The mid-wave IR (MWIR) spectral band, extending from 3 to 5 microns, is considered to be a low loss atmospheric window. There are several spectral sub-bands with relatively low atmospheric attenuation in this region making it popular for various commercial and military applications. Relatively low thermal and solar background emissions, effective penetration through the natural and anthropogenic obscurants and eye safety add to the long list of advantages of MWIR wavelengths. Quantum Cascade Lasers are compact semiconductor devices capable of operating in MWIR spectrum. They are based on inter-subband transitions in a multiple-quantum-well (QW) hetero-structure, designed by means of band-structure engineering. The inter-subband nature of the optical transition has several key advantages. First, the emission wavelength is primarily a function of the QW thickness. This characteristic allows choosing well-understood and reliable semiconductors for the generation of light in a wavelength range of interest. Second, a cascade process in which tens of photons are generated per injected electron. This cascading process is behind the intrinsic high-power capabilities of QCLs. This dissertation is focused on modulation properties of Quantum Cascade Lasers. Both amplitude and phase/frequency modulations were studied including modulation bandwidth, modulation efficiency and chirp linearity. Research was consisted of the two major parts. In the first part we describe the theory of frequency modulation (FM) response of Distributed Feedback Quantum Cascade Lasers (DFB QCL). It includes cascading effect on the QCL's maximum modulation frequency. The "gain levering" effect for the maximum FM response of the two section QCLs was studied as well. In the second part of research we concentrated on the Pulse Position Amplitude Modulation of a single section QCL. The low complexity, low size, weight and power Mid-Wavelength Infra-Red optical communications transceiver concept is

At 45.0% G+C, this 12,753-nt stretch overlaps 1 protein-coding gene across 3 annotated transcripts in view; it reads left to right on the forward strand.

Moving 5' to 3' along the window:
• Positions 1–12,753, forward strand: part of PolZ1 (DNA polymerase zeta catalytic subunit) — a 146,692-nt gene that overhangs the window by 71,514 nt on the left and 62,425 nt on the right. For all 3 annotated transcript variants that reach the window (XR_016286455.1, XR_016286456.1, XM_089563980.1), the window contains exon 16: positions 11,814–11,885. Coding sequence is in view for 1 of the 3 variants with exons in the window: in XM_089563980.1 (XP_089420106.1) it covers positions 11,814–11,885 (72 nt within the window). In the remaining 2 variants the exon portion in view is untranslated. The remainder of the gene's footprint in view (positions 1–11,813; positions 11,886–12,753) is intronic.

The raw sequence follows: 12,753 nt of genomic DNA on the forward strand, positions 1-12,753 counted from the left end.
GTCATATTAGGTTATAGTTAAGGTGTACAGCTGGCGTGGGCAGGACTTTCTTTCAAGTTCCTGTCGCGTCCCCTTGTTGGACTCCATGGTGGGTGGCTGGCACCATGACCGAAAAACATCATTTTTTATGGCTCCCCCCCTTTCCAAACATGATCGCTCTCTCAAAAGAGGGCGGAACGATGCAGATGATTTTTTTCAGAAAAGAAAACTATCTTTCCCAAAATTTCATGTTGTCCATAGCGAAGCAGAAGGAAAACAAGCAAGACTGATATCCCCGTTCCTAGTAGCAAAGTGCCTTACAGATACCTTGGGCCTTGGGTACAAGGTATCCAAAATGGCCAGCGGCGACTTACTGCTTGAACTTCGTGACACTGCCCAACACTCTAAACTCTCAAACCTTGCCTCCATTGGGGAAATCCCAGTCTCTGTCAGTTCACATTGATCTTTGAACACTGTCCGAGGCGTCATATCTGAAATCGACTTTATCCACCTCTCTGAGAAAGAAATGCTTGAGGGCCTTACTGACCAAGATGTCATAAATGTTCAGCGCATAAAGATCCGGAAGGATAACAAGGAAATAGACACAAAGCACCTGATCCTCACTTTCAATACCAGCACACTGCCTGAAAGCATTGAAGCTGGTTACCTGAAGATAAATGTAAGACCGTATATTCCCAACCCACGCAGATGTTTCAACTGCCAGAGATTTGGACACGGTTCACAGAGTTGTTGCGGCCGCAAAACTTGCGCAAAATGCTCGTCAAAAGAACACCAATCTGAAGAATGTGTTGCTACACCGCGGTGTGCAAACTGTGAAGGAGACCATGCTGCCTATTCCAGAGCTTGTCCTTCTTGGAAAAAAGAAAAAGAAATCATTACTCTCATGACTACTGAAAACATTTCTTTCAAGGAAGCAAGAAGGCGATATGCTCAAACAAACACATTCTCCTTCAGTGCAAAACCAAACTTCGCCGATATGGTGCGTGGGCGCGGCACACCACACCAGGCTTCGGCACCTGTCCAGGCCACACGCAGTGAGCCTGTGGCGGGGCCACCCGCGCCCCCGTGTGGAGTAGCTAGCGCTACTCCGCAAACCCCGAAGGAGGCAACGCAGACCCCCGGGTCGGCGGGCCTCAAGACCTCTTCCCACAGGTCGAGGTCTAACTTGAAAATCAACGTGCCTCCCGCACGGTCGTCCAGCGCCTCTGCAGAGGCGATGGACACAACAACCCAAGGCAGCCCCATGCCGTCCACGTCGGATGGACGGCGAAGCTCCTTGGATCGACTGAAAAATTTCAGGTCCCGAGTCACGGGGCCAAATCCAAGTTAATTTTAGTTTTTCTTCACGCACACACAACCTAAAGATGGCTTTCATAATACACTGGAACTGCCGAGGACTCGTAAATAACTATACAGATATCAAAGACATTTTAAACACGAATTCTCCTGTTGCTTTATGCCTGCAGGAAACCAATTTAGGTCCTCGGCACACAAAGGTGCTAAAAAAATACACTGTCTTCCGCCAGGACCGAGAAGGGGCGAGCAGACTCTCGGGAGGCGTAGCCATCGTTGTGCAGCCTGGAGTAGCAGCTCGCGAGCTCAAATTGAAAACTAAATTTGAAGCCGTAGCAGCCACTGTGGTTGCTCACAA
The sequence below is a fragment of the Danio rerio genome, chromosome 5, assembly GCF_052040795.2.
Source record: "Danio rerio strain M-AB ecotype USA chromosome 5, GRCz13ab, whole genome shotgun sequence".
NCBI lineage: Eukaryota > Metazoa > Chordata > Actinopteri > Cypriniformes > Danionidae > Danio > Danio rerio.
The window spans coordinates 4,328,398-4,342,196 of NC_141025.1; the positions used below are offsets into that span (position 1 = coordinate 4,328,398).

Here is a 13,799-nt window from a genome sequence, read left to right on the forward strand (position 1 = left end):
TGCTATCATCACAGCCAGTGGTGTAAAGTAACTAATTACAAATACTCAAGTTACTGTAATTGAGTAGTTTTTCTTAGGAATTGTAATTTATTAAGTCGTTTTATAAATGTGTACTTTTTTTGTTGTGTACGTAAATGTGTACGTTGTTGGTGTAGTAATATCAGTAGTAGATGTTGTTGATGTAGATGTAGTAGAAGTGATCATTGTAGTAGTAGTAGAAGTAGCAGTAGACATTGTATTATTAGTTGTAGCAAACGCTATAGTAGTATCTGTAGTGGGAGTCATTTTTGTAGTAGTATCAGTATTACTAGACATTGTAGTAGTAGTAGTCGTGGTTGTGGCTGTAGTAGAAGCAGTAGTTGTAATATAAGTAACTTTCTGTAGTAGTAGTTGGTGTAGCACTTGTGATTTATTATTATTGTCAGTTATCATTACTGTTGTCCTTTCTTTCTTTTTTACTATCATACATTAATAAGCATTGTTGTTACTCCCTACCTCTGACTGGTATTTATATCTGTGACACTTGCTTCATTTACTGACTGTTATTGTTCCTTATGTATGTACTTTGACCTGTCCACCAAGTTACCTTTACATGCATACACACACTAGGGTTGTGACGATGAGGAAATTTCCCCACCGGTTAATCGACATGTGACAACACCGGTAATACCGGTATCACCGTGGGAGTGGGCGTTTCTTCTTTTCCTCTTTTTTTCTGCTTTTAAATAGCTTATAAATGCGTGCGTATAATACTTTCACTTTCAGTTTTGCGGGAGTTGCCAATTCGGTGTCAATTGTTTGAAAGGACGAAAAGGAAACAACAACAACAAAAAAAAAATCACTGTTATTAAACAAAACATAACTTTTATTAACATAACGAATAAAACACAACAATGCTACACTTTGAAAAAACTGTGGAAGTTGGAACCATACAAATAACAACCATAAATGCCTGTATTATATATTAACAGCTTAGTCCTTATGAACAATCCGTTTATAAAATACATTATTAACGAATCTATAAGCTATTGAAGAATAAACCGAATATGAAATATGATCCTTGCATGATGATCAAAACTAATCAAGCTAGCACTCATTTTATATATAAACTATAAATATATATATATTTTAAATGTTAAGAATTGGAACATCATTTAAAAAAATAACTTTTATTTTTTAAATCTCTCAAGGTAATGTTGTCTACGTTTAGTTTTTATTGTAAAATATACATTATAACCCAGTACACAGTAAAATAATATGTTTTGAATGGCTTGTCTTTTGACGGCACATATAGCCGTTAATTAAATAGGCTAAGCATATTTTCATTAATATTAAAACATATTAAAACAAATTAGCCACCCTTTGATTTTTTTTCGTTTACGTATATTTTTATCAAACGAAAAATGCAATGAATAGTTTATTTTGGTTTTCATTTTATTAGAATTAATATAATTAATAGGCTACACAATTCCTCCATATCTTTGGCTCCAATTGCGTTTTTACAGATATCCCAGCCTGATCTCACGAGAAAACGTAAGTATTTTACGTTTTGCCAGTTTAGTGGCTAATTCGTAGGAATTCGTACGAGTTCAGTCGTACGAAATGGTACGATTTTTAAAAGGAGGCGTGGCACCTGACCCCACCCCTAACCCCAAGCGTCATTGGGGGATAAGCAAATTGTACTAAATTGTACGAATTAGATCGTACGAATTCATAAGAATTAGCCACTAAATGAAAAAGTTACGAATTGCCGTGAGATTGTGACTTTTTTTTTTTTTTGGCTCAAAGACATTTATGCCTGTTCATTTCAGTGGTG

18. Laser applications in machining slab materials

    NASA Astrophysics Data System (ADS)

    Zhang, Xiaoping

    1990-10-01

    Since the invention of the laser back in 1960, laser technology has been extensively applied in many fields of science and technology. These has been a history of nearly two decades of using lasers as an energy source in machining materials, such as cutting, welding, ruling and boring, among other operations. With the development of flexible automation in production, the advantages of laser machining have has grown more and more obvious. The combination of laser technology and computer science further promotes the enhancement and upgrading of laser machining and related equipment. At present, many countries are building high quality laser equipment for machining slab materials, such as the Coherent and Spectra Physics corporations in the United States, the Trumpf Corporation in West Germany, the Amada Corporation in Japan, and the Bystronic Corporation in Switzerland, among other companies.

  19. Archaeometric study of fictile tubes from three churches in Milan

    NASA Astrophysics Data System (ADS)